An independent group that included experts in infectious disease, vaccinology, haematology, respiratory medicine, immunology and public health was called in to review these cases.
The panel were able to clearly dismiss the vaccine as the cause of two cases and were dubious about the other three. However, according to the report, “further testing to clarify this is underway and an update will be provided once test results are available”.
The tone of the report illustrates the fine-toothed comb that is being run along the reported cases. “I don’t think we’re missing much, we have excessive awareness,” says Tran.
Guillain Barre Syndrome
While most TTS cases stand out like a sore thumb, other suspects are much more difficult to confirm as true signals above the noise.
Guillain Barre Syndrome has long represented an unsolved problem when it comes to vaccines. It is a creeping paralysis of the peripheral nervous system, usually starting from the toes up. In severe cases, people can end up on a respirator. But for 75–90% of cases, the effects are temporary.
Vaccines aside, GBS typically crops up in people a few weeks after they’ve recovered from a viral infection. After fending off the virus, the immune system mistakenly directs its fire against the myelin sheath of peripheral nerves. Mercifully that friendly fire is rare: GBS occurs at a background rate of about 1.7 in 100,000 people and is more common in flu season.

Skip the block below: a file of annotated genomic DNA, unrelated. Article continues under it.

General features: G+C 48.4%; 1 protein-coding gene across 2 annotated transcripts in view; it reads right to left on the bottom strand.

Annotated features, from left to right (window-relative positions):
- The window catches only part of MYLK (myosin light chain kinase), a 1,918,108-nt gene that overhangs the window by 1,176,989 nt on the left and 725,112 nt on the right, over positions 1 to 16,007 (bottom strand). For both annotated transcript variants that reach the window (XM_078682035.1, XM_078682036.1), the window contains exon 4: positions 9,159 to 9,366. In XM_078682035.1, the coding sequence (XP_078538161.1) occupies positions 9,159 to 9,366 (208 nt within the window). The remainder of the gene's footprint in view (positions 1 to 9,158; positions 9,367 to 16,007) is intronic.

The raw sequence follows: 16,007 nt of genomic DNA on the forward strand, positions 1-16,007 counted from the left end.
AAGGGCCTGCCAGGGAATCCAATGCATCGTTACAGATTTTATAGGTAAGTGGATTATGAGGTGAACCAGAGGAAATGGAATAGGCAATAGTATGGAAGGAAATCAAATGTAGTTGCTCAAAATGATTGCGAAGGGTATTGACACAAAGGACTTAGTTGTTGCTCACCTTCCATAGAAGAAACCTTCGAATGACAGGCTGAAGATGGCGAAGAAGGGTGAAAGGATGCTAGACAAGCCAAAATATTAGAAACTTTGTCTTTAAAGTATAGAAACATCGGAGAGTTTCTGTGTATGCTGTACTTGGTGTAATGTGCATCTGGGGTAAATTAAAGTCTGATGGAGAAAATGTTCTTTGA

The unsolved question is: can that friendly fire also be elicited by vaccination? In 1976 in the US after a rollout of swine-flu vaccinations, public health authorities saw a slight increase of a further 1 in 100,000 above the background rate. Ever since, health authorities scrutinise GBS numbers after every new vaccine, says neurologist and GBS expert Geoffrey Herkes, at Sydney’s Royal North Shore Hospital.
Up to 5 September, the TGA has received 110 reports of GBS associated with 10.2 million shots of the Astra vaccine This equates to 1.1 in 100,000. No one is really sure if this is a true signal above the noise.
As the weekly TGA safety bulletin puts it: “Following an investigation, the TGA, along with other international drug regulators, have so far been unable to establish a clear link between GBS and Vaxzevria (AstraZeneca).”
Herkes says the data from the UK, which has delivered far more Astra vaccines than Australia, suggests the maximum possible increased risk could be one extra case per 100,000. “Coincidence or not, this is not a reason to panic about getting an Astra shot,” says Herkes.
YOUR COVID TOOLBOX: This article is one of a five-part series where Cosmos editor-at-large Elizabeth Finkel hunts down all the facts and figures you need to understand COVID-19 vaccines.